My Hope for Tyler’s Hope

Posted by on May 28, 2006 at 7:31 am.

In the venture business we’re often focused on very large numbers — we invest millions of dollars, at million dollar valuations, tapping billion dolars markets, in hopes for millions or billions of return. This post is about a smaller number, closer to home: one. One smart, funny, athletic 7-yr old boy named Tyler Staab.

I got to know Tyler and his family when he was a classmate of my daughter Delaney a few years ago. Even at that young age, classmates fought for his attention because he was so likeable. His golf skills were already showing at a young age. He was a rabid Gator fan. We played basketball together and he had a mean outside shot.

Everything changed February 2005. While practicing basketball with his father, Tyler started having a hard time bringing his arm in without it shaking uncontrollably. Visits to UF Shands and other nationally renowned hospitals led to misdiagnosis, confusion and frustration — especially for Tyler. Finally, a visit to Dr. Michael Okun yielded a diagnosis of Primary Generalized Early-Onset Dystonia, and a test for the Dystonia Dyt1 gene confirmed it.

Dystonia is a neurological movement disorder affecting the central nervous system characterized by involuntary and often painful spasms of the muscles. The disorder currently has no cure and progressively robs one of the ability to control voluntary movements and even the ability to walk. The earlier that a child shows symptoms of Dystonia, the more significant those symptoms become — and it can happen fast. Within 9 months of that shaking arm, Tyler required a wheelchair and will likely be permanently disabled within 5 years of onset.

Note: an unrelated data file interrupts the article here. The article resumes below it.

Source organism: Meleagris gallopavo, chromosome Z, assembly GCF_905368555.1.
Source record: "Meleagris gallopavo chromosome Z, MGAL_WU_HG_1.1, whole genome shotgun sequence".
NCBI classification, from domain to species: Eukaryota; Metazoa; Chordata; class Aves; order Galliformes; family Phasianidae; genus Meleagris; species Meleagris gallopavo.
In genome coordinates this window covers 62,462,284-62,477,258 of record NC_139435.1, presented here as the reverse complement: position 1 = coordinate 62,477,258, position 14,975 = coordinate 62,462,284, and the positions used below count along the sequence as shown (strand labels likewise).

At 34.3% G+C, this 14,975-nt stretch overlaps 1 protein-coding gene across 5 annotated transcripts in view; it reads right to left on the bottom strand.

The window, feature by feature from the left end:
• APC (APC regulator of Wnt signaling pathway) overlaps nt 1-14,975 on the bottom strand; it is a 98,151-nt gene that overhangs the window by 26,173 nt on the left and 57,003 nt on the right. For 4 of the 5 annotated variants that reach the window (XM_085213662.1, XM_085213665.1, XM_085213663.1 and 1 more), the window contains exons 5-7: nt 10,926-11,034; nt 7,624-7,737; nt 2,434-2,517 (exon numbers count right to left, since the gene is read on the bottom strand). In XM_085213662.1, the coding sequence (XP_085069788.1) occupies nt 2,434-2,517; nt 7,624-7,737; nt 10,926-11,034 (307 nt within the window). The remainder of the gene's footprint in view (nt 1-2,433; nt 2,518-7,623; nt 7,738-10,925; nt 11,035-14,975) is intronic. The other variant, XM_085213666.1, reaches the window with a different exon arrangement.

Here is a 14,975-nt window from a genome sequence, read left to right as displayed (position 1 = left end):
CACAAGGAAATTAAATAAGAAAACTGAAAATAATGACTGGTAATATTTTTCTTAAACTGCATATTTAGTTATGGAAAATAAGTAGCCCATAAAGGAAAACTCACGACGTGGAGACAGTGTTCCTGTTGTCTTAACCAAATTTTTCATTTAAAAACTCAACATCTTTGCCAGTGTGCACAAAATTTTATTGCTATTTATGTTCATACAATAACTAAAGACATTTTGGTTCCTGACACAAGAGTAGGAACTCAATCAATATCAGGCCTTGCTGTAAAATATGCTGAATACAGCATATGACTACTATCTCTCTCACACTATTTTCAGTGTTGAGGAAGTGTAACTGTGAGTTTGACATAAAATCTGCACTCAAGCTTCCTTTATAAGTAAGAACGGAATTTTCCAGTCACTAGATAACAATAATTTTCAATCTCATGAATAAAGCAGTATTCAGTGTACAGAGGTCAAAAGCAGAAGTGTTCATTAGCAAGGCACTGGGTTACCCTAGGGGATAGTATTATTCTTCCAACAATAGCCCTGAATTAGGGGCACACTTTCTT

Tyler’s brain is as sharp as ever. He’s in the 2nd grade gifted magnet program, but even his learning is at risk because most days his hands are so spasmed he cannot write papers or take tests. Tyler and his family are hopeful that will change for the better in June of this year.

Tyler will undergo surgery on June 14, 2006 for Deep Brain Stimulation (DBS) to stop/slow the symptoms — but it won’t cure him. As an investor, I’ve reviewed a few early-stage DBS companies that insert electrical probes into the brain — scary stuff. Tyler will be the youngest person in the world to receive this surgery for his diagnosis. Delaney has already bought Tyler’s “Get Well” cards. We hope the surgery is a success and it helps, but the longterm options are unclear as Tyler’s body and head grows.

You don’t know Tyler yet, but get to know him at www.TylersHope.org — a foundation created to help raise awareness of the disease, speed diagnosis and find a cure. In addition to information on Dystonia, some Tyler’s Hope products and Tyler’s million dollar research fundraising goal, Tyler’s dad has started a “Progressional Diary” that shares what Tyler is experiencing. Take a look and help if you can.

In a business where curing big diseases for big markets can deliver big returns, we often miss the one person we help through investment. Here’s a chance to help and know who you are helping. I hope you will. Tyler, for one, would appreciate it…

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